Happy Birthday, Godfrey Hounsfield!

Godfrey Hounsfield

Wednesday, August 28, is the hundredth anniversary of the birth of Godfrey Hounsfield, the inventor of the computed tomography scanner.

In Intermediate Physics for Medicine and Biology, Russ Hobbie and I write

The history of the development of computed tomography is quite interesting (Kalender 2011). The Nobel Prize in Physiology or Medicine was shared in 1979 by a physicist, Allan Cormack, and an engineer, Godfrey Hounsfield…The Nobel Prize acceptance speeches (Cormack 1980; Hounsfield 1980) are interesting to read.

To celebrate the centenary of Hounsfield’s birth, I’ve collected excerpts from his interesting Nobel Prize acceptance speech.

When we consider the capabilities of conventional X-ray methods, three main limitations become obvious. Firstly, it is impossible to display within the framework of a two-dimensional X-ray picture all the information contained in the three-dimensional scene under view. Objects situated in depth, i. e. in the third dimension, superimpose, causing confusion to the viewer.

Secondly, conventional X-rays cannot distinguish between soft tissues. In general, a radiogram differentiates only between bone and air, as in the lungs. Variations in soft tissues such as the liver and pancreas are not discernible at all and certain other organs may be rendered visible only through the use of radio-opaque dyes.

Thirdly, when conventional X-ray methods are used, it is not possible to measure in a quantitative way the separate densities of the individual substances through which the X-ray has passed. The radiogram records the mean absorption by all the various tissues which the X-ray has penetrated. This is of little use for quantitative measurement.

Computed tomography, on the other hand, measures the attenuation of X-ray beams passing through sections of the body from hundreds of different angles, and then, from the evidence of these measurements, a computer is able to reconstruct pictures of the body’s interior…

The technique’s most important feature is its [enormous] sensitivity. It allows soft tissue such as the liver and kidneys to be clearly differentiated, which radiographs cannot do…

It can also very accurately measure the values of X-ray absorption of tissues, thus enabling the nature of tissue to be studied.

These capabilities are of great benefit in the diagnosis of disease, but CT additionally plays a role in the field of therapy by accurately locating, for example, a tumour so indicating the areas of the body to be irradiated and by monitoring the progress of the treatment afterwards…

Famous scientists and engineers often have fascinating childhoods. Learn about Hounsfield’s youth by reading these excerpts from his Nobel biographical statement.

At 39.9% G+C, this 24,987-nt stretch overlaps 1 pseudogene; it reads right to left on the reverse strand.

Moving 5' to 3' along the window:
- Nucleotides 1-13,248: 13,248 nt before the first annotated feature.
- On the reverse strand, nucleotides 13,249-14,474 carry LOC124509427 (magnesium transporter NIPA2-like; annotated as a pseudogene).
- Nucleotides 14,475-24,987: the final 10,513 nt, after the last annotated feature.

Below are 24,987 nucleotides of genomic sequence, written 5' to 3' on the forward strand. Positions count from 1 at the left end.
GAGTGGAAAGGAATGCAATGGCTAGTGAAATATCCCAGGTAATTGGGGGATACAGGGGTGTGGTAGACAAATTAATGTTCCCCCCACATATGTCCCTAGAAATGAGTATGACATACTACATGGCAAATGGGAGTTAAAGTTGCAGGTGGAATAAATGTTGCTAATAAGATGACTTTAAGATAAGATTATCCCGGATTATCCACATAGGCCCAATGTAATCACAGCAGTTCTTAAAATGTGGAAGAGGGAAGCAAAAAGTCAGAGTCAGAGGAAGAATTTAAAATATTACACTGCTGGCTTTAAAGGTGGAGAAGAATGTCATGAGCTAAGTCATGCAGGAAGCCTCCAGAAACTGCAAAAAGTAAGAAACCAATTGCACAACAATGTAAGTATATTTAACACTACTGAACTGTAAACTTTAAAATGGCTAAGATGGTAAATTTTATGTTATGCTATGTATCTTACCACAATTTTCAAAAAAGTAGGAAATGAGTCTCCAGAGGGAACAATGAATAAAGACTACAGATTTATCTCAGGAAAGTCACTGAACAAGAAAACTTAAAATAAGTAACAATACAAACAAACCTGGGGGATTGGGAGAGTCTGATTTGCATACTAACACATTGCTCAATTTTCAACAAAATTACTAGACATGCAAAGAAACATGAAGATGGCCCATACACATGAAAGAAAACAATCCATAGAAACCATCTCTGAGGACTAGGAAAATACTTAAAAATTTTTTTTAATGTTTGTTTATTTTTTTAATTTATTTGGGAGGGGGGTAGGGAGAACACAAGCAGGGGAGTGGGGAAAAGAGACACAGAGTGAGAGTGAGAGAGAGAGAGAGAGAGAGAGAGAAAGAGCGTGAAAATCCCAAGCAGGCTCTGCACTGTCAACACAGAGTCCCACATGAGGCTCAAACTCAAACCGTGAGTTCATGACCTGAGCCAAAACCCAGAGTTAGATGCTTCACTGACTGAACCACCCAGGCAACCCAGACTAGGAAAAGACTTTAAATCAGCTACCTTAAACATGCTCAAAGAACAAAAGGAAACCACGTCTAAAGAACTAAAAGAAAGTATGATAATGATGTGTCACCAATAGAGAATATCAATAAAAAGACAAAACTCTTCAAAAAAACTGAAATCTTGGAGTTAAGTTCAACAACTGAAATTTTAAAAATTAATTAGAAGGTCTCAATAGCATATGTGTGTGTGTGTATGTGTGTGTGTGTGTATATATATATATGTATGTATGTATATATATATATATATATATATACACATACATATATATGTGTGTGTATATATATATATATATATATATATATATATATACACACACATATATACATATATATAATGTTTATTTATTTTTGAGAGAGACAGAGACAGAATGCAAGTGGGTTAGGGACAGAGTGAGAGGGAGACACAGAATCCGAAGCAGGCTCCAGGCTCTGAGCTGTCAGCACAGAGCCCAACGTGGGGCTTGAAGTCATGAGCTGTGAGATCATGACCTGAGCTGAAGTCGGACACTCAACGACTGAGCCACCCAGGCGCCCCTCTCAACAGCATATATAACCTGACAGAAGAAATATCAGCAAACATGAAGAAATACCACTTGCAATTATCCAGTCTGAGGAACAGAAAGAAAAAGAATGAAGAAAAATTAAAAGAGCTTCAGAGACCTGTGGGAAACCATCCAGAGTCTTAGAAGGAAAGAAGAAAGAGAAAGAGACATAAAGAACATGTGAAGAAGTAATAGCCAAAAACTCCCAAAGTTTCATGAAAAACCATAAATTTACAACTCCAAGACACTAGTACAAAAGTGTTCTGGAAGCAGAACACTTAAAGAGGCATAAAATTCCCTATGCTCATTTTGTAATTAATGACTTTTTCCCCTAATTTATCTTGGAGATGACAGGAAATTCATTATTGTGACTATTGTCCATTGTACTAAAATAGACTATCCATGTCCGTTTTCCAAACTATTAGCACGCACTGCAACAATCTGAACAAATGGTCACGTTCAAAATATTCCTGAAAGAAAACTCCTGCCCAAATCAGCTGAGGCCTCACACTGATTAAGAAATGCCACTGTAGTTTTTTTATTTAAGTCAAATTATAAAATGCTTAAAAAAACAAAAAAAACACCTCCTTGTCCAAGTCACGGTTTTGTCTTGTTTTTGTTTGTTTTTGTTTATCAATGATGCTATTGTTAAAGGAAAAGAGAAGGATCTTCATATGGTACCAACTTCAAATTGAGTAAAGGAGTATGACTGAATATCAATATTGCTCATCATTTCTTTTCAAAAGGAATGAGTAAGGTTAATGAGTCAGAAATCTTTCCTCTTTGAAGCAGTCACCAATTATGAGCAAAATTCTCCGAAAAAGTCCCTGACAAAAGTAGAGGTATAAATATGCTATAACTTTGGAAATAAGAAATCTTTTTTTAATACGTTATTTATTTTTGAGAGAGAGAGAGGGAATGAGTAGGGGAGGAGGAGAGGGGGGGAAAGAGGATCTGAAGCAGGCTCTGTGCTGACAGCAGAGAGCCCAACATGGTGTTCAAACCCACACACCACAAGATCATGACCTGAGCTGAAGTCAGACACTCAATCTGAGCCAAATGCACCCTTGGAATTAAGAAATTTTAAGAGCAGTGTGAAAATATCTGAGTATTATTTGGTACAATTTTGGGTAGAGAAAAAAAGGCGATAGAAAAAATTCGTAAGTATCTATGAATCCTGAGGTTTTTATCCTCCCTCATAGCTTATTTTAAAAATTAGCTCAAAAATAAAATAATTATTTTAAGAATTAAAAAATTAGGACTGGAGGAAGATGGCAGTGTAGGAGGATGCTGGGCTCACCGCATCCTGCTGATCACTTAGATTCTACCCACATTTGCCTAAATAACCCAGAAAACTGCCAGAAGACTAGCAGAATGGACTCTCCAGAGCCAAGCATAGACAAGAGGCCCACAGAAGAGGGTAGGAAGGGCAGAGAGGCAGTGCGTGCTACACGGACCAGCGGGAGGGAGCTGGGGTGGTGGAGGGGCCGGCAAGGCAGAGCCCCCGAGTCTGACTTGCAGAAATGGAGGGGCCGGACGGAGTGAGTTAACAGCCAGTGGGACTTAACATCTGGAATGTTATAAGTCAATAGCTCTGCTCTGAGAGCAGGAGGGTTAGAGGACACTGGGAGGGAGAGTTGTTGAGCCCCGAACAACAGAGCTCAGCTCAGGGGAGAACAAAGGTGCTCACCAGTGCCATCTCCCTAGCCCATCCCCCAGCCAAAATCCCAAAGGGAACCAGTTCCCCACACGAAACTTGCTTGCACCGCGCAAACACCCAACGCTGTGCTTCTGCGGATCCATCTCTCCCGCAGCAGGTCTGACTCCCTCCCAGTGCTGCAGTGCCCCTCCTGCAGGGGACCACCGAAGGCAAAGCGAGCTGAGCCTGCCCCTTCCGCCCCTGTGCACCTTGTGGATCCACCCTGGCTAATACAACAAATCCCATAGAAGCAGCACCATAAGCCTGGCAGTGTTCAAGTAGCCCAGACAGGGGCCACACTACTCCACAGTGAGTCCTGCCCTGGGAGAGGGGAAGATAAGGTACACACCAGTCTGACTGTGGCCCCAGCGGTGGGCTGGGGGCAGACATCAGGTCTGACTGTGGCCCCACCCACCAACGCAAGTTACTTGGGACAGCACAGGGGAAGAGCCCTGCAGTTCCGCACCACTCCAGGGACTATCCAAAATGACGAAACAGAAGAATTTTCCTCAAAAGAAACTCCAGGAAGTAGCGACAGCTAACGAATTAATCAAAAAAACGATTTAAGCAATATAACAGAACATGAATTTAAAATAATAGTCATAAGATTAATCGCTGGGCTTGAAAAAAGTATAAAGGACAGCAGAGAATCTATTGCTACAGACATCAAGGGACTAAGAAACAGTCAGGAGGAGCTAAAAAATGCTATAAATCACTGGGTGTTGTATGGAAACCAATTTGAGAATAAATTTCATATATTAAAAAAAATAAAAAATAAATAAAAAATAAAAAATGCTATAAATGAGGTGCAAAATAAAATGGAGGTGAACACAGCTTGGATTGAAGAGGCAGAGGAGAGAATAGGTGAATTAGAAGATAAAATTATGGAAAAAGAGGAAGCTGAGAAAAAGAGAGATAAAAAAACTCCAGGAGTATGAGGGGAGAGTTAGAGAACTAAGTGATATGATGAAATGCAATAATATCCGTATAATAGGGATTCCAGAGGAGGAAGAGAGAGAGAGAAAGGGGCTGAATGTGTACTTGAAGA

I was born and brought up near a village in Nottinghamshire and in my childhood enjoyed the freedom of the rather isolated country life. After the first world war, my father had bought a small farm, which became a marvellous playground for his five children… At a very early age I became intrigued by all the mechanical and electrical gadgets which even then could be found on a farm; the threshing machines, the binders, the generators. But the period between my eleventh and eighteenth years remains the most vivid in my memory because this was the time of my first attempts at experimentation, which might never have been made had I lived in a city… I constructed electrical recording machines; I made hazardous investigations of the principles of flight, launching myself from the tops of haystacks with a home-made glider; I almost blew myself up during exciting experiments using water-filled tar barrels and acetylene to see how high they could be waterjet propelled…

Aeroplanes interested me and at the outbreak of the second world war I joined theRAF as a volunteer reservist. I took the opportunity of studying the books which the RAF made available for Radio Mechanics and looked forward to an interesting course in Radio. After sitting a trade test I was immediately taken on as a Radar Mechanic Instructor and moved to the then RAF-occupied Royal College of Science in South Kensington and later to Cranwell Radar School. At Cranwell, in my spare time, I sat and passed the City and Guilds examination in Radio Communications. While there I also occupied myself in building large-screen oscilloscope and demonstration equipment as aids to instruction…

It was very fortunate for me that, during this time, my work was appreciated by Air Vice-Marshal Cassidy. He was responsible for my obtaining a grant after the war which enabled me to attendFaraday House Electrical Engineering College in London, where I received a diploma.

I joined the staff of EMI in Middlesex in 1951, where I worked for a while on radar and guided weapons and later ran a small design laboratory. During this time I became particularly interested in computers, which were then in their infancy… Starting in about 1958 I led a design team building the first all-transistor computer to be constructed in Britain, the EMIDEC 1100

I was given the opportunity to go away quietly and think of other areas of research which I thought might be fruitful. One of the suggestions I put forward was connected with automatic pattern recognition and it was while exploring various aspects of pattern recognition and their potential, in 1967, that the idea occurred to me which was eventually to become the EMI-Scanner and the technique of computed tomography…

Happy birthday, Godfrey Hounsfield. Your life and work made a difference.

Watch “The Scanner Story,” a documentary made by EMI about their early computed tomography brain scanners. The video, filmed in 1978, shows its age but is engaging.
Part Two of “The Scanner Story.”

Originally published at http://hobbieroth.blogspot.com.

Professor of Physics at Oakland University and coauthor of the textbook Intermediate Physics for Medicine and Biology.